Students with Learning Difficulties or Disabilities
e.g. Dyslexia, Dyscalculia, Dysgraphia
Learning difficulties are identified a) at interview and b) through the medical questionnaire filled in by every student before their arrival. Interview forms and medical questionnaires are then used to make a list of students who have learning difficulties. This is used by the Learning Support Coordinator:
- ask them to produce an Educational Psychologist’s report, or equivalent, if they have not already done so. Students who have no previously recorded learning difficult, but present as having an undiagnosed learning difficulty will be encouraged to undergo an assessment with the college’s independent assessor Dr Robin Bartlett of the Oxford Educational Assessment Centre. The report will be used to;
- draw up an Individual Education Plan (IEP) based on the findings of the Educational Psychologist and through discussion with the student;
- supply information to teachers about the learning difficulty. The report and the IEP are made available to relevant staff who will respond appropriately to the recommendations made;
- supply information to the IB or the IGCSE Awarding Bodies about the learning difficulty, so that they can give permission for extra time in exams, use of word processor, etc.
- the same permissions are used in most of our internal exams.
Provision for students with recognised special assessment needs
- Information is supplied to relevant staff i.e. teachers and Personal Tutor – see above.
- Responsibility for the measures above lies with the Assistant Principal, Pastoral and the Vice Principal, Academic.
St Clare’s is an inclusive school where all teachers are experienced in helping all students reach their potential.
Personal tutors monitor student progress through tracking reviews and help students with general organisation and planning. They offer one-to-one guidance for all their tutees during tutor meetings.
Learning Support and Neurodiversity Coordinator
The Coordinator works with students, teachers, and personal tutors to develop strategies to help all students, no matter their learning difficulties, to make progress.
Alongside ongoing monitoring there are weekly drop in sessions for one-to-one support for general learning support, such as organisation and study skills, or for more detailed strategies for specific learning difficulties such as dyslexia and dysgraphia.
If students don’t currently have a diagnosis, and think they might have a specific learning difficulty then the Coordinator will complete a screening process and help them to arrange an assessment.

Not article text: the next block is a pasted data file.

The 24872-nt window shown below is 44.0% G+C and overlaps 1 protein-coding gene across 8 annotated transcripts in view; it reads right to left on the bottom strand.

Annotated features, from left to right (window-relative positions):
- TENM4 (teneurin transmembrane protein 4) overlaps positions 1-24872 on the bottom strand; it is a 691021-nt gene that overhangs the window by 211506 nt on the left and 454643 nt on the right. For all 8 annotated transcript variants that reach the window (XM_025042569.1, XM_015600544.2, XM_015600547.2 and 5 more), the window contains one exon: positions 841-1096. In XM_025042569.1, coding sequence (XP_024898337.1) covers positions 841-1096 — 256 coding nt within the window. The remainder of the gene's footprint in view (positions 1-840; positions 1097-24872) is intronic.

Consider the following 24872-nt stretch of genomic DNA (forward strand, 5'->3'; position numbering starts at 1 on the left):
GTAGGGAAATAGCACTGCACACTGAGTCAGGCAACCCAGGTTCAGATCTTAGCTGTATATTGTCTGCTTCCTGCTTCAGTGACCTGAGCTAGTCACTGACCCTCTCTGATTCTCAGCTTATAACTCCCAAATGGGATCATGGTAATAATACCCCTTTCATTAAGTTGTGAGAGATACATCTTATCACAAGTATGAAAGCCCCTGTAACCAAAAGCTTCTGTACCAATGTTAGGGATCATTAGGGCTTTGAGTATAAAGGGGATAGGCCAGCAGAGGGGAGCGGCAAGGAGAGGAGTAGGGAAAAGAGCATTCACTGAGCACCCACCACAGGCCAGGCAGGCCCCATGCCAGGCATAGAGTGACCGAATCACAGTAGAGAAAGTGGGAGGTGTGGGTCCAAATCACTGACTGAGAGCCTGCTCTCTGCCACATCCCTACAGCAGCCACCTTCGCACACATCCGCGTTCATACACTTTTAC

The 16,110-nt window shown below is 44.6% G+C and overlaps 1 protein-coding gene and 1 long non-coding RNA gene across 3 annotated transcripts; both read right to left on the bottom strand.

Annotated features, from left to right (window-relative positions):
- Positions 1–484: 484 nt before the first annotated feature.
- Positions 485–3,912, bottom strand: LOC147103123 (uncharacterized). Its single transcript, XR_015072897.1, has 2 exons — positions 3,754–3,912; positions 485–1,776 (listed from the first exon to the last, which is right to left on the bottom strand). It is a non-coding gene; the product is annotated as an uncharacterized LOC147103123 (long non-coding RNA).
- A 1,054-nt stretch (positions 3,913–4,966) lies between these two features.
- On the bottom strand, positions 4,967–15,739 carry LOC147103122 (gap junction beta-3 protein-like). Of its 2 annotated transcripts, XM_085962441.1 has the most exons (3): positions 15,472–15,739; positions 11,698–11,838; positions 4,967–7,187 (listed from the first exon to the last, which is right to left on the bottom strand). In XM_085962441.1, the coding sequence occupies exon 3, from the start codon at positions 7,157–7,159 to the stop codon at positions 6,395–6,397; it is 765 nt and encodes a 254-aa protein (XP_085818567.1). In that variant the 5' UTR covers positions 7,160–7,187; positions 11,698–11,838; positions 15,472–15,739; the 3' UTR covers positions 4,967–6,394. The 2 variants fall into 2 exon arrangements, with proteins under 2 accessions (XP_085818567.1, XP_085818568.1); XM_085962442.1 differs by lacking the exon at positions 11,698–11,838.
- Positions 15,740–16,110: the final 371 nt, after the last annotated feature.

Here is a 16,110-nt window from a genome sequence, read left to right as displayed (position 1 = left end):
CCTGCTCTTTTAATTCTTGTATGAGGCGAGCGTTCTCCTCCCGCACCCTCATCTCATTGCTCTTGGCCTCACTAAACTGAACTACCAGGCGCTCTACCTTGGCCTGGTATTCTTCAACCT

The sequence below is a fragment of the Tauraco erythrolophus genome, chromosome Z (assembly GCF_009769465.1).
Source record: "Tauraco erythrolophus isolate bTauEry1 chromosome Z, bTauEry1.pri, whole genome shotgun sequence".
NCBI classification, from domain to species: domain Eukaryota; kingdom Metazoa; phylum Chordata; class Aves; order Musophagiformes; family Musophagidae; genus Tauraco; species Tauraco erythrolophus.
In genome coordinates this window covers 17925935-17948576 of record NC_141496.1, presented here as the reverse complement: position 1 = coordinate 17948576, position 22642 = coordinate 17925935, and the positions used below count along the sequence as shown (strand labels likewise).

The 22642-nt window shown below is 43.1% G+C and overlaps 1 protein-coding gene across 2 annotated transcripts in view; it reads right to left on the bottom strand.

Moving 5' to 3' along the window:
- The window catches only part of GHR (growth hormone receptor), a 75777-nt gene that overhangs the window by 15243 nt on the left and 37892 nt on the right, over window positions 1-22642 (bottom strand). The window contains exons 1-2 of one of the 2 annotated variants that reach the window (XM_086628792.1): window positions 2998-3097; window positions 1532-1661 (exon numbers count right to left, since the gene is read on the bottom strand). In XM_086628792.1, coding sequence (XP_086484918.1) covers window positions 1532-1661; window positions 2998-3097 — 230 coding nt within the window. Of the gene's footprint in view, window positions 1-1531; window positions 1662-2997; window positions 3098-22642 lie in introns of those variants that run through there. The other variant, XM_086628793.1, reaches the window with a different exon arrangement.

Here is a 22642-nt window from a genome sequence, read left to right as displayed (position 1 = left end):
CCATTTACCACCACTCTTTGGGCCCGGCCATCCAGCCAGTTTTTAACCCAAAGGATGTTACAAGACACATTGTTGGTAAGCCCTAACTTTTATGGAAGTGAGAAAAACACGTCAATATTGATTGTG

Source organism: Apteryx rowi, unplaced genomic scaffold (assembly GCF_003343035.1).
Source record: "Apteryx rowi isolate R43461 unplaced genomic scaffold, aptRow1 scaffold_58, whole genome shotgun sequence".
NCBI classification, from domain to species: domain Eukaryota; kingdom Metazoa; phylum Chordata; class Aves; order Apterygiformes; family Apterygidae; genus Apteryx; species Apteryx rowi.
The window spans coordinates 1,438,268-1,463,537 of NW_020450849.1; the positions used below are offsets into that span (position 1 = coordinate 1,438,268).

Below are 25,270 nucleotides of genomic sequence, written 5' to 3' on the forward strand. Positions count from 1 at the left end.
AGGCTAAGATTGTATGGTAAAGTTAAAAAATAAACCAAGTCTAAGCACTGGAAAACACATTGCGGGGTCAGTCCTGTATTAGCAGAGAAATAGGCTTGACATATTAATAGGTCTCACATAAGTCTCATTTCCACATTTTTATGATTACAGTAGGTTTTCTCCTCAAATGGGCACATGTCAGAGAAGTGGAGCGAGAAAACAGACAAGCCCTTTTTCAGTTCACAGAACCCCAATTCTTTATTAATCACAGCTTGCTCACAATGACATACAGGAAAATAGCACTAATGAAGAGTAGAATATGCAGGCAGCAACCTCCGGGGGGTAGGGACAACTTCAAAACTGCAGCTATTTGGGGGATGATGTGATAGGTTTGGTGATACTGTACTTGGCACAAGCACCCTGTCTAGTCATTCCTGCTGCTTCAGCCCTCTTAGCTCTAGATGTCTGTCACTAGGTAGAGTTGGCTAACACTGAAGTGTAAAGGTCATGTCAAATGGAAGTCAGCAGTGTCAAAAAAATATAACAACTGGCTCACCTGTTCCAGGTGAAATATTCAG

Students with a diagnosis work with the Coordinator to write an Individual Educational Plan (IEP) which will include what strengths and weaknesses they have and how best they can be supported. There is an emphases on helping the student have agency and develop strategies to help themselves. This will be shared with their teachers and the IB.
IB Guidelines for Inclusive Assessment Arrangements
Students may have learning support requirements due to one or more of the following:
- Autism spectrum/Asperger’s syndrome
- Learning disabilities
- Medical conditions including mental health issues
- Physical and/or sensory challenges
- Social, emotional and behavioural difficulties
- Speech and/or communication difficulties
A psychological/psycho-educational/medical report may be written by medical, health, educational or psychological professionals with appropriate qualifications and/or professional licenses in their country of residence.
All psychological/psycho-educational/medical reports must:
- be within three years of the exam to be taken (there is flexibility for medical reports for permanent challenges)
- be legible, on paper with a letterhead, signed and dated
- state the title, name and professional credentials of the people who have undertaken the evaluation and diagnosis of the candidate
- state specifically the nature of the learning support requirement, and the tests or techniques used to arrive at the identification
- be accompanied by a translation into English, French or Spanish, if it is not written in one of the IB working languages.
All psychological/psycho-educational reports must:
- be based on the candidate’s performance on nationally standardized psychological tests (where available and published, recent editions of standardized tests should be employed)
- report results as standard scores, which have a mean of 100 and a standard deviation of 15, and not percentiles or age/grade equivalent.
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